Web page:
Her face lift did a better-than-average job of tightening her cervical
angle. What's the cervical angle? Let's draw more lines.
Picture a line that ascends the skin along the front of her neck, and another
line that goes backward from her chin toward the front of her neck. The area where the
underside of her chin meets the front of her neck is a fairly distinct angle in the after
picture, whereas the skin makes a gentle curve from the chin to the front of the
neck in the before picture.
It's usually difficult to make the cervical angle this tight during a face
lift, because the cervical angle is the farthest
point from where the face lift incisions are made. But sometimes things just fall into place.
Different people will obtain different amounts of
improvement in the area of the cervical angle, even if the
operation is performed with technical skill every time.
next view of this patient
|All views of this face lift patient:
Go here to learn how to send your photos to Dr. Denenberg,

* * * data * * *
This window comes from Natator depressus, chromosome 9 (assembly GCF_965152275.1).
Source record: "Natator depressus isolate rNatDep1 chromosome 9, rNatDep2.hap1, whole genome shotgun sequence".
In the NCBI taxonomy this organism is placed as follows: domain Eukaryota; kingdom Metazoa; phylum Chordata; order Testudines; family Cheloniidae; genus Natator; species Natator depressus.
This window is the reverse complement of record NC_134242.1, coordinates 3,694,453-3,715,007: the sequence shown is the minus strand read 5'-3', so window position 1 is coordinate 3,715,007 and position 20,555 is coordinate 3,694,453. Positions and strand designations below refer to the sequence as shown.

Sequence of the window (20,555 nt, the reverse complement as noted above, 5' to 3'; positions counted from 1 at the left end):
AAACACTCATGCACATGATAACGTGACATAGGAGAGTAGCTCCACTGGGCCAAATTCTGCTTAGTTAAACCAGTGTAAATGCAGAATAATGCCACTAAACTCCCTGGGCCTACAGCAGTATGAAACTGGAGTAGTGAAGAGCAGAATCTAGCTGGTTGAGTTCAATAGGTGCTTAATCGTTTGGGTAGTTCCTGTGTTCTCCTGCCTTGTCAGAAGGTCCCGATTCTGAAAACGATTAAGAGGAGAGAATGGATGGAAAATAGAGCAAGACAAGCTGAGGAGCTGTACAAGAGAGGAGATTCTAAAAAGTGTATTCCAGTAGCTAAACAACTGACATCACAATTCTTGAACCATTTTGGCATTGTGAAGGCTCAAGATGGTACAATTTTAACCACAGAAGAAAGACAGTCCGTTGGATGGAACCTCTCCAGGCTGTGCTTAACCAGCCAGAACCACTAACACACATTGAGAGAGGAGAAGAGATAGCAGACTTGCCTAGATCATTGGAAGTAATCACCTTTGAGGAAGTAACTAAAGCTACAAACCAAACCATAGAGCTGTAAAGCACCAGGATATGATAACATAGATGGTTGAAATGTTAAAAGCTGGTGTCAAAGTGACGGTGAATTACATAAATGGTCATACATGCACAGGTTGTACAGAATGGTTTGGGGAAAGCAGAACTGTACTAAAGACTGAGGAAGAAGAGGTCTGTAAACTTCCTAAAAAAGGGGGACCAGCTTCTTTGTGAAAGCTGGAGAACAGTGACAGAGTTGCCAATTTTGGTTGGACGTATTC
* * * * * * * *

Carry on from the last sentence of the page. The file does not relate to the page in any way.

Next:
or to arrange a personal consultation.
Next: an example of the solid advice Dr. Denenberg gives patients on RealSelf.com.
Get that advice for your own situation by emailing your photos to Dr. Denenberg.
Would getting just the tip of my nose done help my face profile?
I am very insecure and I really don't like facing people. Especially from the side! I can't afford a a real expensive nose job! I currently have $4300 saved for the procedure and that took a whIle! Please give me some advice to make this as good but as cheap as possible! Thank you:)
(Questioner submitted photos)
Dr. Denenberg's answer: Tough question. Tough. My advice is to not have surgery right now.
Your nose has very wide tip cartilages and strong forward projection away from your face. While it is possible to make impressive improvement in your nose, the operation requires very advanced techniques, and the vast majority of plastic surgeons would not be able to handle it.
Unfortunately, it's just reality that excellent rhinoplasty tends to be expensive; well more than half of the $4300 would be eaten up by anesthesia, the operating facility, required preoperative tests and examinations, leaving not enough for the surgeon's fee for a surgeon who could handle a nose like yours. And having surgery with a surgeon who is not qualified to handle a nose like yours (even though he might be board certified), could very well leave it worse, and now you're looking at a *much* more expensive revision.
When it does come time to look for a surgeon, be sure to look at his before and after photos. Seeing profile views where a hump was removed doesn't tell you anything about how the surgeon can handle the tip of the nose.
Link to this question on RealSelf.com